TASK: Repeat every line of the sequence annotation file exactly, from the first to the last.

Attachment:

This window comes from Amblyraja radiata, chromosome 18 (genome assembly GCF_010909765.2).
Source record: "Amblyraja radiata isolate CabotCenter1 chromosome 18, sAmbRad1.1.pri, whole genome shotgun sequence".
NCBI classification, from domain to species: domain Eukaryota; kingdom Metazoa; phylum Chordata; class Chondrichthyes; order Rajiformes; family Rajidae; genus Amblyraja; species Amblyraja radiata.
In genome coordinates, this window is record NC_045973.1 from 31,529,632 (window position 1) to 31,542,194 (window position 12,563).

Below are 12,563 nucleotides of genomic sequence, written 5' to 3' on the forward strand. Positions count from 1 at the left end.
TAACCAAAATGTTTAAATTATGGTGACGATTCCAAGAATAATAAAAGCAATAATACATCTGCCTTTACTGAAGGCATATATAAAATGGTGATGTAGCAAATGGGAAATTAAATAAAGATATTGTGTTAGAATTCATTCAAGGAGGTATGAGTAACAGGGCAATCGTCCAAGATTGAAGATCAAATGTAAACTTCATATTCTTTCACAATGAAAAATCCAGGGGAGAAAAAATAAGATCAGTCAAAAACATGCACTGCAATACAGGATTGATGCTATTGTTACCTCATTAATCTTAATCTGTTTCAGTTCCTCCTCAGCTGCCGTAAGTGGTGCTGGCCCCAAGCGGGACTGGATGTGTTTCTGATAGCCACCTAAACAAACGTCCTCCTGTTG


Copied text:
This window comes from Amblyraja radiata, chromosome 18 (genome assembly GCF_010909765.2).
Source record: "Amblyraja radiata isolate CabotCenter1 chromosome 18, sAmbRad1.1.pri, whole genome shotgun sequence".
NCBI classification, from domain to species: domain Eukaryota; kingdom Metazoa; phylum Chordata; class Chondrichthyes; order Rajiformes; family Rajidae; genus Amblyraja; species Amblyraja radiata.
In genome coordinates, this window is record NC_045973.1 from 31,529,632 (window position 1) to 31,542,194 (window position 12,563).

Below are 12,563 nucleotides of genomic sequence, written 5' to 3' on the forward strand. Positions count from 1 at the left end.
TAACCAAAATGTTTAAATTATGGTGACGATTCCAAGAATAATAAAAGCAATAATACATCTGCCTTTACTGAAGGCATATATAAAATGGTGATGTAGCAAATGGGAAATTAAATAAAGATATTGTGTTAGAATTCATTCAAGGAGGTATGAGTAACAGGGCAATCGTCCAAGATTGAAGATCAAATGTAAACTTCATATTCTTTCACAATGAAAAATCCAGGGGAGAAAAAATAAGATCAGTCAAAAACATGCACTGCAATACAGGATTGATGCTATTGTTACCTCATTAATCTTAATCTGTTTCAGTTCCTCCTCAGCTGCCGTAAGTGGTGCTGGCCCCAAGCGGGACTGGATGTGTTTCTGATAGCCACCTAAACAAACGTCCTCCTGTTG